THE MODERN MINT BLOG
The question most asked of us at our markets and fairs…
It is a good question. Cheekily, we refuse to answer straight away and instead question them back – what do you think it is?
Take a look again…
What is it? We have been told it is:
An avocado de-stoner.
A dog brush.
A boot scraper.
A boiled egg de-sheller. (Big egg…)
A hairbrush for a teddy boy quiff.
A dog lead holder.
A target for practising your golf chip.
A body exfoliating tool.
A nail clipper.
A scone or cookie cutter.
A zombie electrifier.
A huge earring…
You get the idea, right? This is an unusual tool for a gardener to use. Not everyone has an idea about what it does…
Shall we tell you?
It is, very simply, a hand held hoe. It has a sharpened bronze blade, curved so that it can dip into cultivated soil and cut roots as well as drag back to your bucket or pail blanket weeds like chickweed or the clovers.
The handle is beech and oiled with linseed and the product not only speeds up weeding and cultivating the soil – just a few quick sweeps across the surface of the flower or vegetable bed should do the trick – but it also has an heirloom quality about it that we love. (So do all of our copper tools, to be fair.)
We regularly get people taking a chance and buying one of these either as a gift or for themselves, trying it out, then coming back and buying another one for a friend, or emailing us to say how amazing this ‘hand held hoe’ is. It is a lovely job, selling these wonderful and unique weeding tools.
For example, at Salisbury Christmas market this year we had a lovely lady buy one for her sister, who was a keen gardener. She came back two days later, pushed through the crowd around our stall and said – my sister is blown away by it, it is brilliant! Absolutely blown away! Thank you. Everybody – buy one!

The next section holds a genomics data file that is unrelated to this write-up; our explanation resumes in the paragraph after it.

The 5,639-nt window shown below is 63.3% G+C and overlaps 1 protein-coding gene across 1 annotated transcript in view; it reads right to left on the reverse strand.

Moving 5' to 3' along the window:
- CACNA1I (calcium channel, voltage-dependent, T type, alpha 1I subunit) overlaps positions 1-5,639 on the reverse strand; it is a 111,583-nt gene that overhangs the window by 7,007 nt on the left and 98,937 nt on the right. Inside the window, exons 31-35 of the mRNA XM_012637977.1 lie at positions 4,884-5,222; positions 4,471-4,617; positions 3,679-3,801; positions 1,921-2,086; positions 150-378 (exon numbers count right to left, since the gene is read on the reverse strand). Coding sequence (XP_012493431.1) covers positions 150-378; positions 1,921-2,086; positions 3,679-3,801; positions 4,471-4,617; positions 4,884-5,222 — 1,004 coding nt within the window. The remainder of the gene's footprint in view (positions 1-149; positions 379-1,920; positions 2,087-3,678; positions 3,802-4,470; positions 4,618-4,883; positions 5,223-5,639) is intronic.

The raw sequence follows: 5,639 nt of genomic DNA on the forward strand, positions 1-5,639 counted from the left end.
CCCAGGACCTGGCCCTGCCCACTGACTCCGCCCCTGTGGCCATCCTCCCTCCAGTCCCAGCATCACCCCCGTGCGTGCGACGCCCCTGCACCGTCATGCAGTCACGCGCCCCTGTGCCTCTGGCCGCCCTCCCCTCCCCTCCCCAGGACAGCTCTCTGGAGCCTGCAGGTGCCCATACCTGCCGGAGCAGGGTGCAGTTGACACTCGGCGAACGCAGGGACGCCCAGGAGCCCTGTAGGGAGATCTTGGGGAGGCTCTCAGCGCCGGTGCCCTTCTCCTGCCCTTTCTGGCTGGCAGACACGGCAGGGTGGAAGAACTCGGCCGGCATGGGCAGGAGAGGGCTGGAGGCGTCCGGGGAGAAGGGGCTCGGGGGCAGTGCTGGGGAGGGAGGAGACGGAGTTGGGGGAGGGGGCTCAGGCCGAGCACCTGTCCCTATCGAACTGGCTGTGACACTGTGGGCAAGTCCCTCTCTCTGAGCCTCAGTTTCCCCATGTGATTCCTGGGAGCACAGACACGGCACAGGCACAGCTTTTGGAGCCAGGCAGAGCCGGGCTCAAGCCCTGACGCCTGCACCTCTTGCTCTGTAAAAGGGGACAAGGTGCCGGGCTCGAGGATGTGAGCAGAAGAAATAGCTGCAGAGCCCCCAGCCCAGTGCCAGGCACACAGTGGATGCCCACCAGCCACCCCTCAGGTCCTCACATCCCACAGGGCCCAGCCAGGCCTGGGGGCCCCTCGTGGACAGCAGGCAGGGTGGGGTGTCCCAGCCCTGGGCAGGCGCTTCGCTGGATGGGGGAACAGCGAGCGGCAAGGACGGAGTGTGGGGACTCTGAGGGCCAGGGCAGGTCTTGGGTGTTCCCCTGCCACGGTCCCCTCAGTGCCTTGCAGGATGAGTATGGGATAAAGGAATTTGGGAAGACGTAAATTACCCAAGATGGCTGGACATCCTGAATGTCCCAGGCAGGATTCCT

I went red in the face, as this kind of praise is amazing and gratifying, but also not something you ask for and was totally unexpected. The lady then walked off, back to whatever she was up to that day, and the crowd around our stall laughed and giggled, and then of course wanted to try the hoe and see why she thought it was so great…
It gives us great pleasure to sell this hoe, as well as earn a reputation for inviting you to try products that are useful as well as beautiful. We do hope you will give our unusual ‘hand held hoe’ a go in 2016. We know you will love it.
Our favourite, peat free compost can be seen on BBC 2 – just watch Back To The Land With Kate Humble. Dalefoot Composts are made with wool from Herdwick’s, a traditional Lake District sheep. They then mix it with bracken harvested as a crop on their land, as well as from other farmers in the Lakes. It makes a compost that holds water for longer, reducing the need for you to water, and slowly feeds your plants with nitrogen. We love it, and have spoken about it before at our garden club talks…. So do click the link and watch where …
Estudio Caruncho is the garden design studio of one of our favourite garden designers, the Spaniard Fernando Caruncho. Minimalist rather than maximalist, he has made some of the most iconic gardens of the last 20 years. Recently his own garden has taken something of a transformation too, as a plague wiped out the vast plantings of evergreen boxwoods and escallonia. Reduced as the evergreen components were, it allowed him to replace it with masses of the annual white cosmos – you can read and see photos here of Caruncho’s Temporal Cosmic Garden. But it is his work space we concentrate …
A few years back now we wrote about Fernando Caruncho, the Madrid based garden designer known for his minimalist, evergreen planting designs and spaces shaped by geometry. His work has always fascinated us, the sense of calm and unity that pervades the gardens he creates. He speaks poetically about his work too, at times almost in riddles, philosophising about gardens as landscapes of paradise, that purvey atmospheres of stillness that seem at odds with our contemporary ‘constantly on’ lifestyle. Caruncho’s Contrast Between Words and Garden Style It is a strange contrast in his work – expressing himself through plants and …